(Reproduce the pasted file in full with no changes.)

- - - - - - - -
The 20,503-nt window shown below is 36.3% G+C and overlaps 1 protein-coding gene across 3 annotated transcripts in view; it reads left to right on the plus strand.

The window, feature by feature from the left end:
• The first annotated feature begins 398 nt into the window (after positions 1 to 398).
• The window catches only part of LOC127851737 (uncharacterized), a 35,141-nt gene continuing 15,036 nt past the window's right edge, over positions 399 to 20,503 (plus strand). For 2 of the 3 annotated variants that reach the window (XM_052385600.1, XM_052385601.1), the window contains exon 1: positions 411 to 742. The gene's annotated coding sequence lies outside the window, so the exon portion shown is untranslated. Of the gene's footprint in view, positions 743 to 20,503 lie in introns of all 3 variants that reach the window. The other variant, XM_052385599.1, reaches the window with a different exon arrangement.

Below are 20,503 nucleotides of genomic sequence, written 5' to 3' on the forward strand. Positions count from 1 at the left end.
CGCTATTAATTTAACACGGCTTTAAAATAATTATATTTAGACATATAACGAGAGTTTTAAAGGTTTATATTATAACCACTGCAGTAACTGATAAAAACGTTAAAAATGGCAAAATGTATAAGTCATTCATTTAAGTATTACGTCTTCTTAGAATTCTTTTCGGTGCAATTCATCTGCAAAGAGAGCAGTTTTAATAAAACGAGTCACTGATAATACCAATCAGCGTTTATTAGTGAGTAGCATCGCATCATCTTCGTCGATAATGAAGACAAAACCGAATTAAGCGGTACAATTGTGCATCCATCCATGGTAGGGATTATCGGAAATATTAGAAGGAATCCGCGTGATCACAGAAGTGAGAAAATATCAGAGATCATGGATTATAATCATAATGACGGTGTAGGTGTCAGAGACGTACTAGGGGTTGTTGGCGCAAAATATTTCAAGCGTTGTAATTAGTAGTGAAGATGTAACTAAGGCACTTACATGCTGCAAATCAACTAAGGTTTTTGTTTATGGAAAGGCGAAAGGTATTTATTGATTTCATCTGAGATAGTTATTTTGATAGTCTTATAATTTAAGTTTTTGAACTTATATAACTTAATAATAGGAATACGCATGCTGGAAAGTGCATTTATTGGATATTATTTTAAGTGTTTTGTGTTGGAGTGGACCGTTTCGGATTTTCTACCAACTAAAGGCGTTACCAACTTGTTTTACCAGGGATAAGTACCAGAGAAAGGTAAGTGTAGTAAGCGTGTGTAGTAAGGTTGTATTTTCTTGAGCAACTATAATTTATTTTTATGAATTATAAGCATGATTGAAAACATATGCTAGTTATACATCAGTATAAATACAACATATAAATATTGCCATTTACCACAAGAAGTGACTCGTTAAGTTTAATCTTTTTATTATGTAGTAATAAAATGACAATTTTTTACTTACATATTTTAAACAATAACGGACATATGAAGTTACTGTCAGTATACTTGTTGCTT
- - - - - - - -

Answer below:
The 20,503-nt window shown below is 36.3% G+C and overlaps 1 protein-coding gene across 3 annotated transcripts in view; it reads left to right on the plus strand.

The window, feature by feature from the left end:
• The first annotated feature begins 398 nt into the window (after positions 1 to 398).
• The window catches only part of LOC127851737 (uncharacterized), a 35,141-nt gene continuing 15,036 nt past the window's right edge, over positions 399 to 20,503 (plus strand). For 2 of the 3 annotated variants that reach the window (XM_052385600.1, XM_052385601.1), the window contains exon 1: positions 411 to 742. The gene's annotated coding sequence lies outside the window, so the exon portion shown is untranslated. Of the gene's footprint in view, positions 743 to 20,503 lie in introns of all 3 variants that reach the window. The other variant, XM_052385599.1, reaches the window with a different exon arrangement.

Below are 20,503 nucleotides of genomic sequence, written 5' to 3' on the forward strand. Positions count from 1 at the left end.
CGCTATTAATTTAACACGGCTTTAAAATAATTATATTTAGACATATAACGAGAGTTTTAAAGGTTTATATTATAACCACTGCAGTAACTGATAAAAACGTTAAAAATGGCAAAATGTATAAGTCATTCATTTAAGTATTACGTCTTCTTAGAATTCTTTTCGGTGCAATTCATCTGCAAAGAGAGCAGTTTTAATAAAACGAGTCACTGATAATACCAATCAGCGTTTATTAGTGAGTAGCATCGCATCATCTTCGTCGATAATGAAGACAAAACCGAATTAAGCGGTACAATTGTGCATCCATCCATGGTAGGGATTATCGGAAATATTAGAAGGAATCCGCGTGATCACAGAAGTGAGAAAATATCAGAGATCATGGATTATAATCATAATGACGGTGTAGGTGTCAGAGACGTACTAGGGGTTGTTGGCGCAAAATATTTCAAGCGTTGTAATTAGTAGTGAAGATGTAACTAAGGCACTTACATGCTGCAAATCAACTAAGGTTTTTGTTTATGGAAAGGCGAAAGGTATTTATTGATTTCATCTGAGATAGTTATTTTGATAGTCTTATAATTTAAGTTTTTGAACTTATATAACTTAATAATAGGAATACGCATGCTGGAAAGTGCATTTATTGGATATTATTTTAAGTGTTTTGTGTTGGAGTGGACCGTTTCGGATTTTCTACCAACTAAAGGCGTTACCAACTTGTTTTACCAGGGATAAGTACCAGAGAAAGGTAAGTGTAGTAAGCGTGTGTAGTAAGGTTGTATTTTCTTGAGCAACTATAATTTATTTTTATGAATTATAAGCATGATTGAAAACATATGCTAGTTATACATCAGTATAAATACAACATATAAATATTGCCATTTACCACAAGAAGTGACTCGTTAAGTTTAATCTTTTTATTATGTAGTAATAAAATGACAATTTTTTACTTACATATTTTAAACAATAACGGACATATGAAGTTACTGTCAGTATACTTGTTGCTT